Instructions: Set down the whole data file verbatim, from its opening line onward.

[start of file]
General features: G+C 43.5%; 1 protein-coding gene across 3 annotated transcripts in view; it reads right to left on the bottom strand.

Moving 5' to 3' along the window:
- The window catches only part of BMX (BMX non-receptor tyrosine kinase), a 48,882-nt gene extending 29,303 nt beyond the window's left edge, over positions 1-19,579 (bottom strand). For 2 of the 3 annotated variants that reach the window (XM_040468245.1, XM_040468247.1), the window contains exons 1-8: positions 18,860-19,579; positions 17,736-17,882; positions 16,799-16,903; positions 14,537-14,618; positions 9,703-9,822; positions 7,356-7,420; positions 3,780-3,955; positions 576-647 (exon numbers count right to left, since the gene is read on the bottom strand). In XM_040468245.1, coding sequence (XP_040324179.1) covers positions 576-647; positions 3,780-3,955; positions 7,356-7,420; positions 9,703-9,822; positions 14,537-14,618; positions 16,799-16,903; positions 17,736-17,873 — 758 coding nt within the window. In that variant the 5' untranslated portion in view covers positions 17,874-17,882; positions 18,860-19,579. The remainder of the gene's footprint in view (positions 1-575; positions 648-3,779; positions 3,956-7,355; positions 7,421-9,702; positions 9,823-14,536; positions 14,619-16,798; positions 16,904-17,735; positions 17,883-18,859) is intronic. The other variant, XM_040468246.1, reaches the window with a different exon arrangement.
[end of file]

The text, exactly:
General features: G+C 43.5%; 1 protein-coding gene across 3 annotated transcripts in view; it reads right to left on the bottom strand.

Moving 5' to 3' along the window:
- The window catches only part of BMX (BMX non-receptor tyrosine kinase), a 48,882-nt gene extending 29,303 nt beyond the window's left edge, over positions 1-19,579 (bottom strand). For 2 of the 3 annotated variants that reach the window (XM_040468245.1, XM_040468247.1), the window contains exons 1-8: positions 18,860-19,579; positions 17,736-17,882; positions 16,799-16,903; positions 14,537-14,618; positions 9,703-9,822; positions 7,356-7,420; positions 3,780-3,955; positions 576-647 (exon numbers count right to left, since the gene is read on the bottom strand). In XM_040468245.1, coding sequence (XP_040324179.1) covers positions 576-647; positions 3,780-3,955; positions 7,356-7,420; positions 9,703-9,822; positions 14,537-14,618; positions 16,799-16,903; positions 17,736-17,873 — 758 coding nt within the window. In that variant the 5' untranslated portion in view covers positions 17,874-17,882; positions 18,860-19,579. The remainder of the gene's footprint in view (positions 1-575; positions 648-3,779; positions 3,956-7,355; positions 7,421-9,702; positions 9,823-14,536; positions 14,619-16,798; positions 16,904-17,735; positions 17,883-18,859) is intronic. The other variant, XM_040468246.1, reaches the window with a different exon arrangement.